Still Waiting On Financial Aid Offers? Here’s What You Can Do Now

Reach out to your prospective schools to ask for a decision deadline extension, consider your options and submit the FAFSA ASAP (if you haven’t already).
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Written by Eliza Haverstock
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Edited by Cecilia Clark
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May 1 was supposed to be “college decision day” for high school seniors across the country. But months of Free Application for Federal Student Aid (FAFSA) errors and financial aid offer delays have left scores of students unsure of their post-secondary plans, or whether they can afford college at all.

Nationwide, FAFSA completion is down about 17% from this time last year, according to the National College Attainment Network. Schools are now scrambling to get financial aid offers out. As of May 7, roughly 28% of institutions had yet to begin assembling financial aid packages for accepted applicants, according to a poll by the National Association of Student Financial Aid Administrators (NASFAA).

Most persistent FAFSA errors have largely been resolved, including an issue that prevented students in mixed-citizenship status families from submitting the form. However, some students may now face college decision deadlines without all of their financial aid offers on the table.

“These students have no idea of, ‘what is my bill gonna look like and how am I going to be able to pay for it?’,” says Kierstan Dufour, director of external training and partnerships at Get2College, a Mississippi college access organization of the Woodward Hines Education Foundation.

Submit the FAFSA if you haven’t already. And if you’re still navigating enrollment deadlines and waiting on financial aid packages from one or more prospective schools, here’s what you can do.

Be transparent with potential schools

To give students and families more time to receive and consider financial aid offers, 63% of public four-year colleges have extended their decision deadlines, according to NASFAA. Typical May 1 deadlines may now be as late as mid-June, July or even August. The National Association for College Admission Counseling has a comprehensive list of updated 2024-25 college deadlines.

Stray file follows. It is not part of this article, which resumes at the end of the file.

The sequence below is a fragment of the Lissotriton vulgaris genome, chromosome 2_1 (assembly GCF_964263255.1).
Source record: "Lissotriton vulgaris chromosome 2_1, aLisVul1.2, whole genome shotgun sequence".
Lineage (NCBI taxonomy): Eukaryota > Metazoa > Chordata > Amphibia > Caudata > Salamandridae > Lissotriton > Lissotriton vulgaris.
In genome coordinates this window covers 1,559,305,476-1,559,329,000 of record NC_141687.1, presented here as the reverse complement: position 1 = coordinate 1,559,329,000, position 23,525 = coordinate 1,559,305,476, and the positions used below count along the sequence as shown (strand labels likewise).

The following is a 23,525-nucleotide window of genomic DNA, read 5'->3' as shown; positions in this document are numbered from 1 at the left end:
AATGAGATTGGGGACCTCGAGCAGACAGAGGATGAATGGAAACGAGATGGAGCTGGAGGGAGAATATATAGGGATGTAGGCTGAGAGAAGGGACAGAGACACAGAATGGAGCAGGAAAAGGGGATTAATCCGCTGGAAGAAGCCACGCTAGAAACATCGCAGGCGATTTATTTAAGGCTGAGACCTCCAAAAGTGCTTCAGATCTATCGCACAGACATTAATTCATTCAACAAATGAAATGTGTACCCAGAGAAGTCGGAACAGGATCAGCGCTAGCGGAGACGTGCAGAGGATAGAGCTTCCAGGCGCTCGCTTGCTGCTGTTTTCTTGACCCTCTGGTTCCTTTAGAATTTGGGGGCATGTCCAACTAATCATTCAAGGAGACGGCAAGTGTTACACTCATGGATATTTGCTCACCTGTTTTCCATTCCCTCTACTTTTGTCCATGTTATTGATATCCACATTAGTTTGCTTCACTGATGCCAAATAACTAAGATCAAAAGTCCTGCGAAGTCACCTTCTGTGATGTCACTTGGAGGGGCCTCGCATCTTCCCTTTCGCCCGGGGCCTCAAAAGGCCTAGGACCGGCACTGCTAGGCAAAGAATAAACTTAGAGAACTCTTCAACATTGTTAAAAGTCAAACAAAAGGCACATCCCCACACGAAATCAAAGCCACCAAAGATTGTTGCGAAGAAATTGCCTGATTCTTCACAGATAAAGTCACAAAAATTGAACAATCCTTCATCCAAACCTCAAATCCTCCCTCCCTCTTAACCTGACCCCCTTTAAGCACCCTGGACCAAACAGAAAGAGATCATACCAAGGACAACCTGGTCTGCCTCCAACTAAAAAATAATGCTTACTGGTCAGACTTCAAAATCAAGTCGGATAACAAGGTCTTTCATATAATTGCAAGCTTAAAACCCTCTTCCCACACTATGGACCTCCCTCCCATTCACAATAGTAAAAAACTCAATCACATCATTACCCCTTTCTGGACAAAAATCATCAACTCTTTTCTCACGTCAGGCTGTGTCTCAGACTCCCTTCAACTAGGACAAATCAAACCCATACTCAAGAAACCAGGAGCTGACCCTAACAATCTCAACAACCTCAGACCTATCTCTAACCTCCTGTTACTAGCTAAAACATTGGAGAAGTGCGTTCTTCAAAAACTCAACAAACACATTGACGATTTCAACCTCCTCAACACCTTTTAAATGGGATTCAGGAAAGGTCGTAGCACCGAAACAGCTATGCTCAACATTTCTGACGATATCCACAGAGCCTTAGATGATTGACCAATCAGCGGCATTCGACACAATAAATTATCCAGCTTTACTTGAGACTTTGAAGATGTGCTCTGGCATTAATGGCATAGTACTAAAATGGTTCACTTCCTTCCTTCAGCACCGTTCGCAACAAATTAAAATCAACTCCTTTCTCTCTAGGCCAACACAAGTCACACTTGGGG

But what if School A sent your financial aid package with a June 1 decision deadline, but School B has no financial aid offer in sight and a June 30 deadline?

Be transparent with potential schools and double-check decision deadlines, Dufour says. Some schools are offering extensions on a case-by-case basis. “Just say, ‘Hey, I'm waiting for an offer and understand that you have this deadline, but I haven't received it from another school. Is there any extension that can be made until I can get all of the pieces of the puzzle together?’”

After reaching out to schools on your own, ask your high school’s guidance counselor to contact them on your behalf, says Ellie Bruecker, interim director of research at The Institute for College Access and Success.

“An email may be more likely to be read if it's coming from a school account from a counselor, than [from] a student and their Gmail address,” Bruecker says. “I hope that most financial aid offices are replying to everybody that they can right now, but you might get a better foot in the door if you're going through your school counselor.”